Think Ken Loach’s Cathy Come Home (1966) meet Asghar Farhadi’s A Separation (2011) and you are halfway there. Jordanian filmmaker Amjad Al Rasheed’s debut feature is a heart-ripping and humanistic film guaranteed to touch people of all religions and nationalities. It portrays a woman who falls through the cracks of her country’s legal system following her husband’s sudden death. She is left at the mercy of unscrupulous males, fighting for her hard-earned assets, her daughter and her humanity.
Our protagonist is called Nawal (Mouna Hawa), a woman aged around 30 and married to Adnan, with whom she has a small daughter Nora. They live in a very small apartment in the suburbs of Amman. Their only possessions are the small apartment in which they live, and a pickup truck. They are both in full time employment. Nawal works as a nurse for the old woman suffering from advanced Alzheimers, in an upper-class family household.One day, Adnan does not wake up, and Nawal is left to fend for herself.
Her greedy brother -n-law Rifqi (Hitham Omari) has little interest in her tragic predicament. He argues that Adnan owed him four instalments of the pickup truck, and demands that the widow makes the payments immediately. Nawal too has a brother, but – instead of supporting his own sibling – he sides with Rifqi,. A strange type of toxic male complicity. Best friends through oppression. This is symptomatic of a society that uses subtle and also not-so-subtle mechanisms in order to subjugate female citizens. The rationale is perverse: the blame always lies with the woman, who should abide by tradition without questioning the orthodox rules imposed on them. Narwal’s future is defined by orthodox values with little regard for her dignity.
The bizarre Jordanian legal system serves only to reinforce this. Male judges make life-changing decisions in no time using their own interpretation of Sharia. They decide that Nawal to give half of her possessions to Rifqi simply because she does not have a male heir. This is despite the fact that she paid for the house with money from her work and inheritance, and that she would be left homeless should she have to sell the house. So so she argues that she’s pregnant. Giving birth to a baby boy is the only way of keeping her home and her only daughter (uncle Rifqi is already seeking custody).
But how could she make this fake pregnancy work in the long term? Surely people would question why her belly hasn’t grown after all couple of months. She keeps all options open, including meeting random men on dating apps, someone who could impregnate her just in time. A fellow nurse too might be willing to give a little “hand”:, yet his affection is genuine and that could interfere with Nawal’s plans. She isn’t looking for for love after all. She merely wishes to keep her house and her daughter.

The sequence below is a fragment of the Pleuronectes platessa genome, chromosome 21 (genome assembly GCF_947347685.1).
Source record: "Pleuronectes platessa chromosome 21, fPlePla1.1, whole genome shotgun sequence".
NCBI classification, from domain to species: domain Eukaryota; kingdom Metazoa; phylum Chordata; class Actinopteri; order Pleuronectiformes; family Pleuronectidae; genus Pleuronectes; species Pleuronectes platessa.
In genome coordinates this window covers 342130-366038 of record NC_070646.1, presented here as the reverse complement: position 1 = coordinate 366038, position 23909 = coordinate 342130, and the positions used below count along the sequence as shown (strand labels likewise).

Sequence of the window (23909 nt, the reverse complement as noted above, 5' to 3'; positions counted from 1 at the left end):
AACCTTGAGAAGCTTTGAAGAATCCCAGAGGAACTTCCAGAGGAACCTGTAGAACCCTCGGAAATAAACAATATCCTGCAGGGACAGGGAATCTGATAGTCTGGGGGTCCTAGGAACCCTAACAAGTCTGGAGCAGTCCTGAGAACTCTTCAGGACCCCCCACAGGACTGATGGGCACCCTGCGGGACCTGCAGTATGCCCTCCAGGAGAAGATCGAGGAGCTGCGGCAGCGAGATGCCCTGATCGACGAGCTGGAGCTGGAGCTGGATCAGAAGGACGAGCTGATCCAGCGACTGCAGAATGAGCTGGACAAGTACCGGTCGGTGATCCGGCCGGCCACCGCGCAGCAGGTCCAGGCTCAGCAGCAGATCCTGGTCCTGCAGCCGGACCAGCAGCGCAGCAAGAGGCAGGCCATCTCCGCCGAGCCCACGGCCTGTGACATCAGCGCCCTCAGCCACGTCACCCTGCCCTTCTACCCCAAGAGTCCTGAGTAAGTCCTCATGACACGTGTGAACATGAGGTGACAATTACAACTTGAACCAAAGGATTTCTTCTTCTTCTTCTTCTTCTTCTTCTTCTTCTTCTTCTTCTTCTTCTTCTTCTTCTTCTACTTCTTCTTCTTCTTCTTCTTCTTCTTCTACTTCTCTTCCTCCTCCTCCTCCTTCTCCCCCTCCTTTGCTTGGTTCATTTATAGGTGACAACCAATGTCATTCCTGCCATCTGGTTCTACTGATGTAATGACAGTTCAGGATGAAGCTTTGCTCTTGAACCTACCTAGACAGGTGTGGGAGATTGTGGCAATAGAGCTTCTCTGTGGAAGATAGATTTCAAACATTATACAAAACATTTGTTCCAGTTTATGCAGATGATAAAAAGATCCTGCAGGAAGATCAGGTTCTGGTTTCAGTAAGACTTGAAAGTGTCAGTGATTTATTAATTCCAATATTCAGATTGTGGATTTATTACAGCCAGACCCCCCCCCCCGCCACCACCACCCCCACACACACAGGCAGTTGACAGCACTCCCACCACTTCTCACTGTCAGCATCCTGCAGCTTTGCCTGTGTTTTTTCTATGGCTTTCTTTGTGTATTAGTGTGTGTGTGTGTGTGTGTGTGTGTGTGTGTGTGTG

Due to her mounting debts and financial issues, Nawal carries on with her work as usual. She asks her blingy, upper-class boss Souad (Salwa Nakkara) for an advance payment, but her request is turned down. Souad’s daughter Lauren (Yumna Marwan) is a sexually liberated young woman who shuns her mother’s advice on relationships. She is pregnant and despises her husband and the country’s archaic traditions. She wishes to terminate her pregnancy. Nawal and Lauren bond through their complicity in oppression, even if their ordeals are diametrically opposed. While Nawal wishes to be pregnant, Lauren rejects her unborn baby. Lauren expresses her sympathy, while also slamming the patriarchy: “lying is haram, sex is haram, abortion is haram. Everything in haram. In reality, what they are doing to you is the real haram”. Nawal comes up with an idea that could rescue both women from their misery, but the repercussions could be disastrous should the plans go awry.
Entirely devoid of a music score, Inshallah a Boy instead allows the brewing tension and the frank performances to elicit strong reactions from the audience. There are unexpected twists, however nothing of epic proportions. This is a movie that relies on subtle yet very poignant elements. A mouse inhabiting Nawal’s kitchen is constantly haunting our protagonist and her daughter. The moment she realises that the predicament of the animal is very similar to her own – both are terrified of sudden eviction – she breaks down in tears. And she eventually gets behind the wheel of the pickup truck, despite having no driving skills. This is her big moment of redemption and the movie’s most powerful scene. This is a woman taking control of her life, even if the clunky mechanisms and procedures over which she has limited command do not allow her to forge ahead smoothly. Genuinely affecting. Bring your hankies!
Inshallah a Boy shows at the 3rd Red Sea International Film Festival. It premiered earlier this year at the Critics’ Week of Cannes. The 38-year-old director is a name to watch out for.